Installing a Brick or Paver WalkwayWritten by Mark Donovan
The key to installing a Brick or Paver Walkway is to first properly prepare area where bricks/pavers are to be installed. The area should be dug out at least a foot down, removing all topsoil and clay soil.
Once area has been dug down, 3/4" gravel stone should be laid in and tamped down tightly. Then sand, or stone dust should be spread over gravel. Again sand/stone dust should be tamped down. Stone dust is preferred.
Now that you have a stable base, place a 1" pipe or ledger board length of walkway on either side of walkway. Then using a flatedge, e.g. a 2"x4" slide it over two lengths of pipe/ledger board. In doing this you will create a level surface area to lay bricks/pavers.
Now place on level sand/stone dust strips of plastic brick borders. Install a run on both sides of prepared area. These strips will act as your walkway border and help to maintain integrity and shape of walkway. You can get these plastic strip borders at most Home Improvement stores such as Home Depot or Lowes. The strips should be anchored down with 12" galvinized nails. You should sink these nails into ground and through strips every foot.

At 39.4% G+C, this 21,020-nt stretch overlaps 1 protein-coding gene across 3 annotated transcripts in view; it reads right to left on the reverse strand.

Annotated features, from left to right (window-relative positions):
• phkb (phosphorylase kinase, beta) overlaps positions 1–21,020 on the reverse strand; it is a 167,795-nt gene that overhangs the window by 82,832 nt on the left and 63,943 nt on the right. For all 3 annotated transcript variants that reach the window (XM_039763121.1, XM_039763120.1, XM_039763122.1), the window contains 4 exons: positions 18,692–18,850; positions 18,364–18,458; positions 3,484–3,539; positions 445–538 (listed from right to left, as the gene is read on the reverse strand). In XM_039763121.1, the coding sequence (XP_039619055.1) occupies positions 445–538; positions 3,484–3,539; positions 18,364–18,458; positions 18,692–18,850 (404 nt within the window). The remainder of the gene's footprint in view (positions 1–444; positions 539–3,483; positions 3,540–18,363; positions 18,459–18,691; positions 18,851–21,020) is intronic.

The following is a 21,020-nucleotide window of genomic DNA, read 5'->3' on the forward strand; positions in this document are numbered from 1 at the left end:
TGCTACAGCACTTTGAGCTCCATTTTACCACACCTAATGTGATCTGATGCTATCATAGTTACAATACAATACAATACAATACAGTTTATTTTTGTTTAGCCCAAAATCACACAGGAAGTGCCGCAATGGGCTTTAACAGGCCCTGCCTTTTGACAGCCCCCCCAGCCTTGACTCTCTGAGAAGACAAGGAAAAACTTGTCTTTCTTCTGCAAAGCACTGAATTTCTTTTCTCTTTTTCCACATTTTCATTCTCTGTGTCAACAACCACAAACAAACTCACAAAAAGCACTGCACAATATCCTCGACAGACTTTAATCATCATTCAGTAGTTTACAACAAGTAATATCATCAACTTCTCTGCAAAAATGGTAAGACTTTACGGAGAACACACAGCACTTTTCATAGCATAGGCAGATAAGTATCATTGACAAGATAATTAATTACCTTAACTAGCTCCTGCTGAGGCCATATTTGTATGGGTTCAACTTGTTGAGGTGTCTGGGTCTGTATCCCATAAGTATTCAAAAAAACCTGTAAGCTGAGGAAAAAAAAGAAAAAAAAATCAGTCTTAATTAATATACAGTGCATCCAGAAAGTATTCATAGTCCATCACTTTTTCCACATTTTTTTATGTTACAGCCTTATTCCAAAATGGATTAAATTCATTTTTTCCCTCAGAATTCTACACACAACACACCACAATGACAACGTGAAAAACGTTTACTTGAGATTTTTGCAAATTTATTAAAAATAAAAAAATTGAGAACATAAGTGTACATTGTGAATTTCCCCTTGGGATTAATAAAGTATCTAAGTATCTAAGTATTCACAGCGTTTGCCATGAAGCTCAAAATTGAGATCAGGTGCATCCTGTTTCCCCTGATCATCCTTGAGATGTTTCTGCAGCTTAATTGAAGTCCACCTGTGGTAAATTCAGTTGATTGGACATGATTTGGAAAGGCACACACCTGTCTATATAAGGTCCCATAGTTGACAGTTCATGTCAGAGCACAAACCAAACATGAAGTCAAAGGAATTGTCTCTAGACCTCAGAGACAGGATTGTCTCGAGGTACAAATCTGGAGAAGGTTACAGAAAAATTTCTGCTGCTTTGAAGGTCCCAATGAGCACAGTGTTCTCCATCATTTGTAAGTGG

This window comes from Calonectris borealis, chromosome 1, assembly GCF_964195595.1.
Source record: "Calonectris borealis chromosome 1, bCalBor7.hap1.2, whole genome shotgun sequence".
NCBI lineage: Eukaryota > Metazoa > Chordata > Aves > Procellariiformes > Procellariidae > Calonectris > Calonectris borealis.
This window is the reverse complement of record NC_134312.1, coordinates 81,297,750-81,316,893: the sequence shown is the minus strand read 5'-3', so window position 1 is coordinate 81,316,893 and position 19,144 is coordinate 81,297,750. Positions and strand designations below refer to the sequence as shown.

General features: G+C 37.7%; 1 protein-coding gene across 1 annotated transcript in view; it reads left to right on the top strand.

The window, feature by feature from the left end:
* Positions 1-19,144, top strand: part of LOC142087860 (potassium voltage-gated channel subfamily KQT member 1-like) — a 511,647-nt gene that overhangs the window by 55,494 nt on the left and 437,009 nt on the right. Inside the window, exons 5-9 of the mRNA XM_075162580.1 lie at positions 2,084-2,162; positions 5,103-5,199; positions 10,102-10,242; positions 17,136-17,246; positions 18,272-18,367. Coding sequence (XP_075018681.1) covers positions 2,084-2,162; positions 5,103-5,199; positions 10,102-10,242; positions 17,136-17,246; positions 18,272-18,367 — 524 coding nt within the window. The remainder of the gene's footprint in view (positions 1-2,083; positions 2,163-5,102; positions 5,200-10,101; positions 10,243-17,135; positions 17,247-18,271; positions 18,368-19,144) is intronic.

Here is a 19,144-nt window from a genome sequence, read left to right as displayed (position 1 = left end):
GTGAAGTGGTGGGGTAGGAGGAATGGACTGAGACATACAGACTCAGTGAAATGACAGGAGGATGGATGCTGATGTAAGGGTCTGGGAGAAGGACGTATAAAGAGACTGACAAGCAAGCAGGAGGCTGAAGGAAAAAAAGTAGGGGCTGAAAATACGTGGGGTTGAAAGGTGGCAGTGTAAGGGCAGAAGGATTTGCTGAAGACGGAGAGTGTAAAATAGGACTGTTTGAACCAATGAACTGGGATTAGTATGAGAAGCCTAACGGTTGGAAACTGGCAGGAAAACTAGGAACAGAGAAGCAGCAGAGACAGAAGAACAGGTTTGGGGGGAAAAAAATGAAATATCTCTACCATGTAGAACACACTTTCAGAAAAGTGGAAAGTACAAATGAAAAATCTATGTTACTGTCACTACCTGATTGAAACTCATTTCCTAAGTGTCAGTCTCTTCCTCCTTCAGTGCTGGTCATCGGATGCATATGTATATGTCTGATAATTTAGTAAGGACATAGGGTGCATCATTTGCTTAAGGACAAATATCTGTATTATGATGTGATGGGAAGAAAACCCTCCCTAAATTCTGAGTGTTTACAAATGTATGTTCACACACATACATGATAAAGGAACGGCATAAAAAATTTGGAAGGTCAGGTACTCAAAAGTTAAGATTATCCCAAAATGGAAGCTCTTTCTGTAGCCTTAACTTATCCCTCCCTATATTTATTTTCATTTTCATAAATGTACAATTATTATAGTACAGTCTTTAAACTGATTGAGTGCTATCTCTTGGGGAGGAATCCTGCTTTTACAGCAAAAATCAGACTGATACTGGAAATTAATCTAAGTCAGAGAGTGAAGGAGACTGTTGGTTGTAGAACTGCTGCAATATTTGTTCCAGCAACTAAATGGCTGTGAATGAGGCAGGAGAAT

Once this is done, you can then begin to lay bricks/pavers. There are many patterns you can lay. I particularly like Herring Bone pattern. The key to laying bricks/pavers is to ensure that they interlock with each other. Always stagger adjacent rows of bricks by 1/2 of a brick to interlock them. This will again help maintain integrity of walkway.
Secrets of the ScrewWritten by Tim Tulethyme
I often see friends and fellow home-improvers using screws in their DIY efforts, and it never ceases to amaze me how hard some of these people find it to make a simple screw do what it's designed for. lets take a look at why. Of two basic types of screw (Phillips cross head and older 'traditional' slot head) Phillips is gaining ground rapidly, due mainly to fact that extra cross-slot means you can apply more force and thus drive it into denser materials. You need both types of screwdriver in your toolbox, because believe you me, nothing ruins a screwdriver faster than using it on wrong type of screw! But what type of screw to use? Let's focus on common plywood for a moment - a material we often use at www.homeimprovementor.com because of its cheapness and versatility. You use number 8 screws for plywood up to 5/8th of an inch thick. Between 1/2 an inch and 3/8ths of an inch, you need a number 6. above that, try a number 4.
To join 2 pieces of wood with a screw, follow these easy steps. Firstly, make a mark where you plan to do screwing. Position pieces together and fasten with a clamp or your mighty left hand. Depending on job, you may be able to use your body weight thru your knee to hold bits in place. If neither of these methods are practicable, and you intend to sit several screws, use first one as an effective 'clamp' by tightening it firm before you start other screws.